The growth of endometrial tissue outside the uterus can lead to significant pain and infertility in women. Endometriosis causes scarring and implants on the ovaries, fallopian tubes, outer uterine wall, vaginal wall, intestines and bladder. These implants can vary from microscopic sizes to large cysts, known as endometriomas.
Implants that penetrate the retroperitoneal space to a depth of 5 mm or more are classified as deep infiltrating endometriosis (DIE). DIE can involve the pouch of Douglas, the rectovaginal septum, intestines, anterior pouch and the uterosacral ligaments.
Diagnosing endometriosis is difficult to accomplish by physical examination only and requires a reliable diagnostic imaging exam. Additionally, preoperative imaging is crucial for identifying the different locations of deep endometriosis because in certain sites, such as the intestine or bladder, the surgery is particularly difficult and carries greater risk.
Laparoscopy is the standard method to diagnose pelvic endometriosis. For non-invasive options, however, endometriosis ultrasound and MRI are the two most commonly used imaging methods.
Diagnosing Endometriosis With MRI
MRI is helpful in determining the extent of deep infiltrating endometriosis, especially when laparoscopic inspection is limited by adhesions, as reported by a study in The Egyptian Journal of Radiology and Nuclear Medicine. It also offers better differentiation between endometriomas and hemorrhagic cysts, which can appear similar when using ultrasound.
MRI can help direct surgical approaches for patients with suspected endometriosis, especially for DIE and other uncommon areas of occurrence. Also, the assessment of ectopic endometriosis in extrapelvic locations — most commonly within muscle, cutaneous tissue and the thorax — is better addressed by MRI.
Diagnosing Endometriosis on Transvaginal Ultrasound in 3D
Ultrasound is very effective in the identification of large endometriosis lesions. As reported in the same study in The Egyptian Journal of Radiology and Nuclear Medicine, transvaginal ultrasound can help diagnose small endometriomas, bladder lesions and deep nodules, including those in the rectovaginal septum. Ultrasound also offers Doppler blood flow mapping of the pelvis without the need for contrast.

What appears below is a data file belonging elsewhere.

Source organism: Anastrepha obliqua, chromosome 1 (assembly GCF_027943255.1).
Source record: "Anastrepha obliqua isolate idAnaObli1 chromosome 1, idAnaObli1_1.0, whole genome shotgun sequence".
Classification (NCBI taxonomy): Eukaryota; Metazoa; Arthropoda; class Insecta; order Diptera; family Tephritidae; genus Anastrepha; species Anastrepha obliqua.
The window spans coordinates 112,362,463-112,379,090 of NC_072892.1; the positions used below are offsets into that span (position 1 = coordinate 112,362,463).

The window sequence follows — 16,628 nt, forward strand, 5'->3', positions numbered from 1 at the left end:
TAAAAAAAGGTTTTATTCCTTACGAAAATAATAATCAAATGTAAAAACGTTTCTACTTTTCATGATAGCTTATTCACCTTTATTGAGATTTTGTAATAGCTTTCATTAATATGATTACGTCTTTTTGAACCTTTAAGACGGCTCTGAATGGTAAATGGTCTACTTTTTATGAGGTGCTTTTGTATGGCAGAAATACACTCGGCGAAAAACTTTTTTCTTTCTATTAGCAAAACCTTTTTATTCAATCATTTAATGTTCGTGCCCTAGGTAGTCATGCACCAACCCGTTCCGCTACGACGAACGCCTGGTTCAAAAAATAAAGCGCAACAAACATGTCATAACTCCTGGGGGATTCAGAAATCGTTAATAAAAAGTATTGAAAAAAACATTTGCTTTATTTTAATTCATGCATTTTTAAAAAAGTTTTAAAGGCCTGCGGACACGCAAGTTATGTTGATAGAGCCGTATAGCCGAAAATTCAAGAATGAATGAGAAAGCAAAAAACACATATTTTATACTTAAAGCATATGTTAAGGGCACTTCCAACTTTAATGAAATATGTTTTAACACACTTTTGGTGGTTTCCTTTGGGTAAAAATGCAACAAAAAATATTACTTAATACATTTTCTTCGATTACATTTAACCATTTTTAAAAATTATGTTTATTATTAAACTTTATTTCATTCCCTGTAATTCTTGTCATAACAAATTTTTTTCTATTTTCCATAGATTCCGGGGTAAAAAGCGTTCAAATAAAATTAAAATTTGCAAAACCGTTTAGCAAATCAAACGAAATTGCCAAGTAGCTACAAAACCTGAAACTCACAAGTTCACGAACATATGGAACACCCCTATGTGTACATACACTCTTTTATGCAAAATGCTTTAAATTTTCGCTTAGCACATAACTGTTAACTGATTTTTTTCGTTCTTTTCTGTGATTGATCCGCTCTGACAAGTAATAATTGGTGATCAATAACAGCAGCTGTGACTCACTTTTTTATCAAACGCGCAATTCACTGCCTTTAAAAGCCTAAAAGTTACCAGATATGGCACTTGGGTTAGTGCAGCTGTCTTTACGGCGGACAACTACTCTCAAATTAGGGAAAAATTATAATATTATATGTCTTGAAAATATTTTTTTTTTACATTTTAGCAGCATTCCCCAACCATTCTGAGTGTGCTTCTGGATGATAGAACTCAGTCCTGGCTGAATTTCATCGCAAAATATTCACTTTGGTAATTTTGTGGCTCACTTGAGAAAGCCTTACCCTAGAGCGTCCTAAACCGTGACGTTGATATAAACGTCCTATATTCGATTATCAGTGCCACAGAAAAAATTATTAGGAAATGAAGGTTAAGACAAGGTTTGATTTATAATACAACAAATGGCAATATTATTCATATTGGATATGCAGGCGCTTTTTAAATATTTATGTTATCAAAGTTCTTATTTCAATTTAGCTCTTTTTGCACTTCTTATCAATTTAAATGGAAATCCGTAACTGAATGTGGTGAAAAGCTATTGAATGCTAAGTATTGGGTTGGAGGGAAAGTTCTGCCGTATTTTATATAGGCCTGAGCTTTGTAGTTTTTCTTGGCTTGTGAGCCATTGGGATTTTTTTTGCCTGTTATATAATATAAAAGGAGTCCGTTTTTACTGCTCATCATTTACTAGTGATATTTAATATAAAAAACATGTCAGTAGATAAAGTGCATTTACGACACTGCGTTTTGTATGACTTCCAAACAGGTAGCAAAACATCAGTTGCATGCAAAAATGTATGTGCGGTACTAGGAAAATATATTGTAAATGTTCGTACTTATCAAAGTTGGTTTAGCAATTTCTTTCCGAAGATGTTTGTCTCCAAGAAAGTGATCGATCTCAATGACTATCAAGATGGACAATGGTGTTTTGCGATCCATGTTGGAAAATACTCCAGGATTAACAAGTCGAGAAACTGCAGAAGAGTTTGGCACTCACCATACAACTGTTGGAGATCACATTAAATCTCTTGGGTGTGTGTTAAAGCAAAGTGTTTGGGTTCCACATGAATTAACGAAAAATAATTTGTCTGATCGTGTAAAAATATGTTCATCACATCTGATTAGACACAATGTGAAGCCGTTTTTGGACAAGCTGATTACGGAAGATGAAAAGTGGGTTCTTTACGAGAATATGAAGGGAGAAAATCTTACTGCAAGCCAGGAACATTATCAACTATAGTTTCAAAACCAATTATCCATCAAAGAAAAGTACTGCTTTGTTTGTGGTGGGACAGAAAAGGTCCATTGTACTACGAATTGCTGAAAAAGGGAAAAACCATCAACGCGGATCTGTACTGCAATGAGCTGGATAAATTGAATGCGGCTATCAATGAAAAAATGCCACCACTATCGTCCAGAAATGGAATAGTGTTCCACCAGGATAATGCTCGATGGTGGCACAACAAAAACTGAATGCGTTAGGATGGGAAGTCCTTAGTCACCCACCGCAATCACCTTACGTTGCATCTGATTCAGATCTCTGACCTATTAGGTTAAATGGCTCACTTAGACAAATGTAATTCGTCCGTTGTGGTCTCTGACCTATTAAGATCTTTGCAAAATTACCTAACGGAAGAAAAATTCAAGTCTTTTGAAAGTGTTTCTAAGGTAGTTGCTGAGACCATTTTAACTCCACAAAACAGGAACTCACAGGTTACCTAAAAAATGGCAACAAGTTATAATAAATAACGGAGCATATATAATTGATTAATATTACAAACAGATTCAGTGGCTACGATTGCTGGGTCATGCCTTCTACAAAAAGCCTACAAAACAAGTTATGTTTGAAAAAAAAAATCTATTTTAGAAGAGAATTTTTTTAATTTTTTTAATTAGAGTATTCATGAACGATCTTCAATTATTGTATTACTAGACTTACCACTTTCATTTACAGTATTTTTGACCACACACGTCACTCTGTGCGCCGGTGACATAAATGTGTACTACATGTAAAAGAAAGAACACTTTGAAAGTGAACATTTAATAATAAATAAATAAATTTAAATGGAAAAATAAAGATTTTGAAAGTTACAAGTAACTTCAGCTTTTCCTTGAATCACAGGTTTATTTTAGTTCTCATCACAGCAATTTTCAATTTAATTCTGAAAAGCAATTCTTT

Compared to 2D ultrasound, 3D ultrasound is much more accurate in diagnosing posterior locations of deep endometriosis without intestinal involvement, such as the uterosacral ligaments and vaginal and rectovaginal areas, according to a study in Human Reproduction. 3D volume ultrasound imaging, with its automated acquisition, can generate hundreds of images and be used to reconstruct any view in any orientation. This imaging technology also has good reproducibility even when operated by a practitioner with less expertise.
Transvaginal ultrasound that is "tenderness-guided" evaluates painful sites with a gentle pressure of the probe, and it has the benefit of being able to look more directly at areas of pain within the pelvis while getting real-time feedback from the patient and assessing the motion of structures.
Determining the Best Non-Invasive Assessment Method
A 2017 meta‐analysis of studies, published by Ultrasound in Obstetrics & Gynecology, compared the use of transvaginal ultrasound and MRI in the assessment of endometriosis, including deep infiltrating endometriosis. The results demonstrated similar diagnostic performance between transvaginal ultrasound and MRI in the detection of endometriomas of the ovaries and fallopian tubes, as well as DIE in the areas of the rectosigmoid, rectovaginal septum and uterosacral ligaments.
However, 3D ultrasound imaging is much more readily accessible, less expensive and less time-consuming than MRI. Real-time endometriosis ultrasound imaging allows for the evaluation of areas of tenderness and the use of the sliding sign for a more thorough assessment of the pelvis. Bowel peristalsis does not affect ultrasound imaging as it does MRI, and many patients express a preference for transvaginal ultrasound because they find it more comfortable than the MRI process. For these reasons, transvaginal ultrasound can be used as a first-line imaging technique when assessing and diagnosing endometriosis.